Concerto delle Donne

Concerto Delle Donne was formed principally to perform the unique Italian vocal repertoire of the late 16th and early 17th centuries.

The title refers to the three celebrated singing ladies of the court of Duke Alfonso of Ferrara in the 1580’s. The Duke was such an enthusiast for the female voice that he gathered together a concerto dell donne comprising the finest sopranos of the day, famed throughout Italy for the beauty of their voices and their ability to execute the most elaborate ornamentation.

Donna Deam (soprano) graduated from Chicago’s Northwestern University with degrees in Church Music and Organ Performance. After being introduced to the ’period performance movement’ via recording, Donna realised she had been bitten by the singing bug. She headed for London to test the waters and has never looked back. She now enjoys a varied career of concert, recital and recording work. She has performed with most of the distinguished British early music ensembles and her work takes her all over the world. In addition to many international radio and television broadcasts, Donna has been involved in over forty commercial recordings and is a featured soloist on more than a dozen. Her time is shared between music and a variety of interests including various areas of complementary medicine with her homeopath husband James, and the search for the ultimate roller coaster.

In her early teens Gill Ross (soprano) became involved in the early music world via the Swansea Bach Week which invited all the most prestigious musicians in that field to lecture and perform. School and the Welsh Eisteddfod tradition also instilled into her a great love of singing with the result that she later gave up teaching to follow a professional singing career. She works with almost all the major Baroque groups in London with whom she has appeared as a soloist on a number of recordings, and her recital repertoire now extends to Romantic lieder and 20th Century American songs.

Alastair Ross (harpsichord) studied at New College, Oxford, where he gained a First in Music in spite of his attention to final exams being threatened by the arrival that summer of Sgt. Pepper’s Lonely Heart’s Club Band. He then studied in New York and worked as an organist and choirmaster in Connecticut for two years, only returning to England after deciding that possible drafting to the war in Vietnam was not a wise career-move. Alastair has worked for twenty five years as a harpsichordist and organist based in London. He has appeared as soloist with many London orchestras, in the concert hall, for the BBC and on record. He is in continual demand as a continuo player, and has played on over one hundred recordings. With the Brandenburg Consort he has recorded Bach’s 5th Brandenburg Concerto twice, for sound and for video. He also plays with the Academy of Ancient Music and played a Handel Organ Concerto for the BBC with them last May. For the past eight years he has taught and conducted at the Britten/Pears School in Snape on courses devoted to Bach and Handel performance. His solo recitals have included Bach’s Goldberg Variations at the Wigmore Hall. Alastair directed the music at High Wycombe Parish Church and St. Margaret’s Westminster for many years, and enjoyed working with young voices.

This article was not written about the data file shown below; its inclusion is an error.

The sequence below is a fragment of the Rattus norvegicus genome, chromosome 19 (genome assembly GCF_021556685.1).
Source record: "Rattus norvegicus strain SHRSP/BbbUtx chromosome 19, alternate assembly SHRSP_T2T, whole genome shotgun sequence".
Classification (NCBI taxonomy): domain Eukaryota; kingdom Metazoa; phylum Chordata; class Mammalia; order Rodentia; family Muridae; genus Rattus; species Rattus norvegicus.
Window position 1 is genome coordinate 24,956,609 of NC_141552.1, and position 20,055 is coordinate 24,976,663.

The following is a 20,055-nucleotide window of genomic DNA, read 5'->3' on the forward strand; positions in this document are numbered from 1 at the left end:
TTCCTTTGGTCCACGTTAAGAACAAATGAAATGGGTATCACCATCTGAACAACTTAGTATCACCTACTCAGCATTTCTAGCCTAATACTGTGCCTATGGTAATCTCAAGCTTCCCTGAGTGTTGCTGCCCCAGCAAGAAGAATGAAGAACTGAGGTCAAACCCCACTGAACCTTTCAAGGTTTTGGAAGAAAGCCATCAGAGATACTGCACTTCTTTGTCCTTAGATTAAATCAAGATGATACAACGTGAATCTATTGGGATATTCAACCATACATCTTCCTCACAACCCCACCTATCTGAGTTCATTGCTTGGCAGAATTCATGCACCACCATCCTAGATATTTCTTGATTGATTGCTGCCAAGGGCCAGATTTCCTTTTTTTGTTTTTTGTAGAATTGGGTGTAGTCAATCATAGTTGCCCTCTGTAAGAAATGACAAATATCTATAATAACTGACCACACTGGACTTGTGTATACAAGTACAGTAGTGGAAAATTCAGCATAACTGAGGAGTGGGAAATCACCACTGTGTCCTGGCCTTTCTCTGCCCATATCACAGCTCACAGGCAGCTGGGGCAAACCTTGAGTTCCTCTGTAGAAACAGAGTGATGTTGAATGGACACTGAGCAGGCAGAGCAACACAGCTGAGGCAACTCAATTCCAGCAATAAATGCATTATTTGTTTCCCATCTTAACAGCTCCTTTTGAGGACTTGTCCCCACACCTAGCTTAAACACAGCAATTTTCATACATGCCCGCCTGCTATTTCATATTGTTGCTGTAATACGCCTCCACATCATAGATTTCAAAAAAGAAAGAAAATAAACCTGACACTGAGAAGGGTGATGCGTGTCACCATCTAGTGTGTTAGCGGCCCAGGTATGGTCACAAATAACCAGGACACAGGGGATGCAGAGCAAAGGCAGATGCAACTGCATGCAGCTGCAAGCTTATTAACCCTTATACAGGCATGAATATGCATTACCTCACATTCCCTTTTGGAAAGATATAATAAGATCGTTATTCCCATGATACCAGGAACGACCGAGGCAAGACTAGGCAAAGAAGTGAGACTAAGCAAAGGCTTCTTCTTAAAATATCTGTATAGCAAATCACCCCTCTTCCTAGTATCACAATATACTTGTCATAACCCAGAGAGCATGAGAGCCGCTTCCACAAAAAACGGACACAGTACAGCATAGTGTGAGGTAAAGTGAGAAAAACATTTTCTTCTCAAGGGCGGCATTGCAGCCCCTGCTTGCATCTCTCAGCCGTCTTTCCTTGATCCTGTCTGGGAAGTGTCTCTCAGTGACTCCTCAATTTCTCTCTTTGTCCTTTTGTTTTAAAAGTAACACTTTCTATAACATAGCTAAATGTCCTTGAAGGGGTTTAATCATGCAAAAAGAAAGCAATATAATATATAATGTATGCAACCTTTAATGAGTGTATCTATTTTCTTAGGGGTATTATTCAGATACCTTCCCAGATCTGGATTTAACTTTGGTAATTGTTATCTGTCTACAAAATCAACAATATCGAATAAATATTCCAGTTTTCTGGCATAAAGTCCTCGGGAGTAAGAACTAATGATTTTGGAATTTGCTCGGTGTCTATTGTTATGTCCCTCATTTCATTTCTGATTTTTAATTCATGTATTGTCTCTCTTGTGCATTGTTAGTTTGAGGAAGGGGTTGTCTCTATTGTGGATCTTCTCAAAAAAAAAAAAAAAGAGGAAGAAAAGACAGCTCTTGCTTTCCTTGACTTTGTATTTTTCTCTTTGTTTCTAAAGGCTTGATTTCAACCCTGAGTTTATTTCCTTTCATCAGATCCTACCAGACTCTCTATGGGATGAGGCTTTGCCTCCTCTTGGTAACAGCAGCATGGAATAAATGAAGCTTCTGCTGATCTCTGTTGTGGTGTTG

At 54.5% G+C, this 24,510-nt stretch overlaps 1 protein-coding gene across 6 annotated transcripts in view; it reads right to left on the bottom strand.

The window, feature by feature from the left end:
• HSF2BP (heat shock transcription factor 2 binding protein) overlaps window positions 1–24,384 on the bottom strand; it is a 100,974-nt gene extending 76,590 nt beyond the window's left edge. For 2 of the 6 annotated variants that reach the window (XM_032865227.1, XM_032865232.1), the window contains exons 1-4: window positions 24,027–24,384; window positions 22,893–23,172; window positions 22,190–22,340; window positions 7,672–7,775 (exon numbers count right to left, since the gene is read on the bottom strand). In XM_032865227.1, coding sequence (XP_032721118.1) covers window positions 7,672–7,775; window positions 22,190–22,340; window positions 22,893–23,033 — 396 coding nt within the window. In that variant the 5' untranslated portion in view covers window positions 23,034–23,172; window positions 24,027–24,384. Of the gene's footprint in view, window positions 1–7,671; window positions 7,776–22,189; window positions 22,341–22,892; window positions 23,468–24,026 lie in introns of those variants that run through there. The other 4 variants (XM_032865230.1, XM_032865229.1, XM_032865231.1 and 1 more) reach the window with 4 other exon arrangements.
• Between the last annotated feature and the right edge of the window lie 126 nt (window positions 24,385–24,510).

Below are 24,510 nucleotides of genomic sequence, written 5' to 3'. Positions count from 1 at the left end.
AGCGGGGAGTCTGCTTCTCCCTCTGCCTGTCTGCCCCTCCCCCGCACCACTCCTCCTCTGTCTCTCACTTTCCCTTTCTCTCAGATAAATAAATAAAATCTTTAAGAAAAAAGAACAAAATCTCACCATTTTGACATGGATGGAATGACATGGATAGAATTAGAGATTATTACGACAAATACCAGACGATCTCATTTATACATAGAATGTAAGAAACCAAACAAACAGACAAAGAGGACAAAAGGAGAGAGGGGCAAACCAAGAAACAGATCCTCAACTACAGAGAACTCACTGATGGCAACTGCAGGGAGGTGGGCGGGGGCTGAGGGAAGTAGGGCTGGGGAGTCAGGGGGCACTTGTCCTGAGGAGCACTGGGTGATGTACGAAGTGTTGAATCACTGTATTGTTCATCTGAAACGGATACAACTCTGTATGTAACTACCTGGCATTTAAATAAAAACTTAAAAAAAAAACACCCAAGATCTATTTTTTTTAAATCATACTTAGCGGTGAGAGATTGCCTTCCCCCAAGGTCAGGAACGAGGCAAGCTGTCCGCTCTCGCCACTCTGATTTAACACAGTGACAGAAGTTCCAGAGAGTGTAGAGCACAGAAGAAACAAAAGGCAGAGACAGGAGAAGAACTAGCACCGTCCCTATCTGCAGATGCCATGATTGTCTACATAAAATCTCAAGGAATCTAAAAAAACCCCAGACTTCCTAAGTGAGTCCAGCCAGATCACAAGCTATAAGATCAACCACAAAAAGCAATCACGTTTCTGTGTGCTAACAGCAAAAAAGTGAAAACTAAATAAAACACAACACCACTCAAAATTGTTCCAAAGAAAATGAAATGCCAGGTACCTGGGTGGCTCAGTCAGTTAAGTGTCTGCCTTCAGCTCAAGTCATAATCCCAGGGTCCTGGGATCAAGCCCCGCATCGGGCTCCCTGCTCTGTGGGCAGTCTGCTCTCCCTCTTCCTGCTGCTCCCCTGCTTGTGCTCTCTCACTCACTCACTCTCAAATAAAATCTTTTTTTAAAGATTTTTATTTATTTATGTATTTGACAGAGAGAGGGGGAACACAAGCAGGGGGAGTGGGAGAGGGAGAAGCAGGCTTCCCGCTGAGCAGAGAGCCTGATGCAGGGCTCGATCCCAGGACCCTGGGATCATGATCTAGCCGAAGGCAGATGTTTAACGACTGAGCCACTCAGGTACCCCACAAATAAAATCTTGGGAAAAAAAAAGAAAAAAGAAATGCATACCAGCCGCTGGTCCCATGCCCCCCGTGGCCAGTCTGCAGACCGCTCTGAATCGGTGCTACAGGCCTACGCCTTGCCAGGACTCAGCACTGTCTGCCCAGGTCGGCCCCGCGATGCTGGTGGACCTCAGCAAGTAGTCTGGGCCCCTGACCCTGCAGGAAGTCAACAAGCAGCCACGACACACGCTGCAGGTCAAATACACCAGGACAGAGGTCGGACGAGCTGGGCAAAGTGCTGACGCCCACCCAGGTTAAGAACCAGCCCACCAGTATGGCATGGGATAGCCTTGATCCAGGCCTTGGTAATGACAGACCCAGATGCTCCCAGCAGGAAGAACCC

Faye Newton studied music at the University of Nottingham and at the Guildhall School of Music and Drama in London. She performs regularly with the New London Consort, with whom she has given solo recitals in the Spitalfields Festival, Purcell Room and York Early Music Festival. Faye is a founder member of the award-winning ensemble Concanentes, who specialise in medieval and renaissance repertoire and she formed the duo Trobairitz, (finalist in the Antwerp International Early Music Competition 2000), with vielle player Hazel Brooks to specialise in the courtly song repertory of the twelfth to the fourteenth centuries. In the 2006-7 season Faye will be touring in a production of Monteverdi’s Orfeo with the New London Consort, directed by Jonathan Miller.

“The women of the concerto were skilled not only in singing their memorized repertoire, which was extensive, but also in sight-reading polyphonic music from partbooks. Each woman played at least one instrument and was able to accompany herself or the ensemble. The group had few idle hours, for rehearsals and performances occupied from two to six hours a day. In additon, they took part in balletti as both singers and dancers.”

Music for three ladies flourished in mid-17th century Italy. Monteverdi, Marazzoli and Mazzochi left many examples. Carissimi and Rossi wrote music both sacred and secular for this combination of voices, much of it unedited and forgotten until now. Music for three sopranos was also popular in 17th-century France. Charpentier was Organist at the Jesuit Church of Saint-Louis in Paris, known at the time as ‘l’église de l’opéra’ because of its practice of hiring opera singers to maintain the musical quality of its Services! He wrote wonderful music, including a Magnificat and a Mass, for the nuns of Le Port-Royal in Paris. Lully wrote a vast quantity of church music for Louis XIV and among his petits motets are seven exquisite examples for three sopranos.

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